Rocky Mountain N.P.

Conservation Corps continue to help conserve, preserve natural resources in Rocky Mountain National Park

Crew members replacing the shingles on the Little Buckaroo Barn

Crew members replacing the shingles on the Little Buckaroo Barn

ESTES PARK – In 2015, the Rocky Mountain Conservancy Conservation Corps continued to help conserve and preserve Northern Colorado’s cultural and natural resources both in Rocky Mountain National Park and the surrounding National Forest by sending thirty-six youth divided into six crews into the field to work alongside the National Park Service and USDA Forest Service in specific districts throughout the area.

Within Rocky Mountain National Park, the Estes Crew maintained 112 miles of trail to ensure safe and sustainable public access. As the season progressed, they began working on flood recovery projects. This included restoring the tread on the Cow Creek Trail which was significantly eroded during the September 2013 floods and resurfacing one of the accessible trails around Lily Lake to allow access to the area for all visitors. In addition, the crew planted more than 4500 native plants in a disturbed area and spent several days working to remove non-native plant species from RMNP.

Alongside the historical preservationists in the Park, the Kawuneeche Crew helped restore two historic buildings in Rocky. First was the Civilian Conservation Corps mess hall at Lake Irene. This structure was built in 1926 to house and feed crews working on Trail Ridge Road. The Kawuneeche Crew replaced the roof with new cedar shingles, restored old rafter tails and log ends, and repainted the entire exterior of the building. Their second project was the Little Buckaroo Barn in the Kawuneeche Valley. This lesser known structure is preserved due to its unique design combining the Louisiana-style Cajun barns to fit the needs and conditions of Colorado. To ensure its continued preservation, the crew replaced and reinforced the roof, stabilized the barn, and replaced damaged siding.

Crew members clearing downed tree from the Continental Divide National Scenic Trail

Crew members clearing downed tree from the Continental Divide National Scenic Trail

Outside of the National Park, the Conservancy provided four crews to the USDA Forest Service. The Red Feather and Rawah Wilderness Crews work with the Canyon Lakes Ranger District just north of RMNP. The Red Feather Crew worked in the Big Thompson Canyon and throughout the Red Feather Lakes region rebuilding trails damaged by the flood. This included building entirely new, more resilient sections of trail in areas where the flood water had washed the old away. Their work helped allow the Forest Service reopen the North Fork trail in late August of this summer. The Rawah Wilderness Crew focused specifically on the Rawah Wilderness Area. With the help of the Poudre Wilderness Volunteers, they were able to maintain the entire region.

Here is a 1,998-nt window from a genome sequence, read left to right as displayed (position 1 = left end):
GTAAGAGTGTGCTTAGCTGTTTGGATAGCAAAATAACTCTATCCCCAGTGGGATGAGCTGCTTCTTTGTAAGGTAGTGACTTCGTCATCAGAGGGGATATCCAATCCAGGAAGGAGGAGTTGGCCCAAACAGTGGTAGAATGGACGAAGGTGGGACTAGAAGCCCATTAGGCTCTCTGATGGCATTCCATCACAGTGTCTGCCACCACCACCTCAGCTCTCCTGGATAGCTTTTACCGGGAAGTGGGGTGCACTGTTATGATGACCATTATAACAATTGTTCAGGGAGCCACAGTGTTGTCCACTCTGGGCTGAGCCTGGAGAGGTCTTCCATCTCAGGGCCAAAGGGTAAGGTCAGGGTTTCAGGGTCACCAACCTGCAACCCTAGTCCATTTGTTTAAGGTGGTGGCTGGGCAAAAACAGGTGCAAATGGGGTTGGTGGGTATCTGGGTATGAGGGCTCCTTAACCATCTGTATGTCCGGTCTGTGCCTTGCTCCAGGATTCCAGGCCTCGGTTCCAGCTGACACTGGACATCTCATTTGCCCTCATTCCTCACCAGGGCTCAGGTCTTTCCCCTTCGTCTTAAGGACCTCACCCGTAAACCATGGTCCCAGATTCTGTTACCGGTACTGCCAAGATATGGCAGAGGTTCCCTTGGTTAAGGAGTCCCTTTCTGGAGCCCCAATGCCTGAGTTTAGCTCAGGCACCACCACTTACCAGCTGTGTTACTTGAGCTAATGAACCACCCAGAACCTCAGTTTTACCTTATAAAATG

The Conservation Corps also works with the Boulder Ranger District managing the area just south of RMNP. The Boulder Crew helped the USFS restore trail systems damaged by the flood. Most notably this included resetting several culverts, building boardwalks and turnpikes to reduce visitor impact on newly created wetland areas, and completely replacing a wilderness bridge along the Buchannan Pass Trail.

The final area served by the Conservation Corps is in Grand County. The Shadow Mountain Crew works with the wilderness trails crew of the Sulphur Ranger District. This year most of their work helped to restore access and maintain sustainable trails, and educate hikers along the Continental Divide National Scenic Trail by removing over 700 downed trees from Knight Ridge, rehabbing a significantly eroded and braided section of the trail near the Devils Thumb and completing backcountry patrols.

Conservation Corps interns working to resurface the Lily Lake Trail

Conservation Corps interns working to resurface the Lily Lake Trail

All in all, the Conservation Corps contributed more than 12,000 hours to the conservation of these public lands. In addition to all of this work in the field, the Conservation Corps interns also attended trainings and educational programming to help develop their personal and professional skills in the area of natural resources. This program was establish in 2003 by the Rocky Mountain Conservancy to engage youth in the conservation of Colorado’s public lands through on-the-ground experience and education in land stewardship. If you are interested in learning more about the Rocky Mountain Conservancy or the Conservation Corps, please visit

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